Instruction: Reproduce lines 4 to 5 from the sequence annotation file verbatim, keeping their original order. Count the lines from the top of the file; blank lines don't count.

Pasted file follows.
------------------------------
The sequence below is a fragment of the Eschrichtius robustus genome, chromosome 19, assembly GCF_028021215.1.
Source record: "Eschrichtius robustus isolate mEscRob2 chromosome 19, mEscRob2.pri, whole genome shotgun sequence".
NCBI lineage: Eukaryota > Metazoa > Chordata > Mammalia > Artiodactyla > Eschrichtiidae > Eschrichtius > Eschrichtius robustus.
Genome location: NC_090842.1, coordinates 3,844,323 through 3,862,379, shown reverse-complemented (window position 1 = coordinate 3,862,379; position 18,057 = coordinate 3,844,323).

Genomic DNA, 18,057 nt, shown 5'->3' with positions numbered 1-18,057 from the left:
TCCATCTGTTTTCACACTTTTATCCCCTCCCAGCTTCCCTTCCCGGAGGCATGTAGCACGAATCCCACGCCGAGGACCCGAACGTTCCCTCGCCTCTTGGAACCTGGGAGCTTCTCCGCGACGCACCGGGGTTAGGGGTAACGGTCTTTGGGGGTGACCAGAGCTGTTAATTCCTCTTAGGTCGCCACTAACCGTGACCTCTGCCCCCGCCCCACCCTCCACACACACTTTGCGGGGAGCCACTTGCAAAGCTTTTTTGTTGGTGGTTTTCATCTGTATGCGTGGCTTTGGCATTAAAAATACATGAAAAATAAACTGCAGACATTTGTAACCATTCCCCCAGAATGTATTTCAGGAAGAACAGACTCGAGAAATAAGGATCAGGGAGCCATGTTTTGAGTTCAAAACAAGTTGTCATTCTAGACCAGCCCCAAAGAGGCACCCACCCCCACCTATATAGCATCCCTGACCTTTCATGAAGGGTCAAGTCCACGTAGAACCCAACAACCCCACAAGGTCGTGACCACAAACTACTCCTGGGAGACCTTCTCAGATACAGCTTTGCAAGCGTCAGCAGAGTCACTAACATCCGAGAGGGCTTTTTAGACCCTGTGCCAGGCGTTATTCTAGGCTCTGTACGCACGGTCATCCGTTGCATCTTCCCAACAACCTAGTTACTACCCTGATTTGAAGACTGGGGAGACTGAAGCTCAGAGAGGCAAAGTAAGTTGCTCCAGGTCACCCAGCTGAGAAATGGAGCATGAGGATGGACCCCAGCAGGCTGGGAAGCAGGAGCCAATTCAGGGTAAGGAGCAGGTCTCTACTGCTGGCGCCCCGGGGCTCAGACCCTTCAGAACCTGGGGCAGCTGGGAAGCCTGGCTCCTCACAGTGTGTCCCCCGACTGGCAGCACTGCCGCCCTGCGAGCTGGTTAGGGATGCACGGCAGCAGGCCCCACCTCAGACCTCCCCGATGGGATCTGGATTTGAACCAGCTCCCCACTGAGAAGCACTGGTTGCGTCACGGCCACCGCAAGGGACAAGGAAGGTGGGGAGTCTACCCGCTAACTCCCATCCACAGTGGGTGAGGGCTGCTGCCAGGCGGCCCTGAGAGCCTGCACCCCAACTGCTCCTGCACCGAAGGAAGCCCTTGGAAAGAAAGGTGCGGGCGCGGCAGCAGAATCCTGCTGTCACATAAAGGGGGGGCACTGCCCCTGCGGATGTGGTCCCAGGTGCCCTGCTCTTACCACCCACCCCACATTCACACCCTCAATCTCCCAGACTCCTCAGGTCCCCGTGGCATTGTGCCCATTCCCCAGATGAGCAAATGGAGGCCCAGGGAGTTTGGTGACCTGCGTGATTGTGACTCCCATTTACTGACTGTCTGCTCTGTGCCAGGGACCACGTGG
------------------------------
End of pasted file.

Genome location: NC_090842.1, coordinates 3,844,323 through 3,862,379, shown reverse-complemented (window position 1 = coordinate 3,862,379; position 18,057 = coordinate 3,844,323).

Genomic DNA, 18,057 nt, shown 5'->3' with positions numbered 1-18,057 from the left: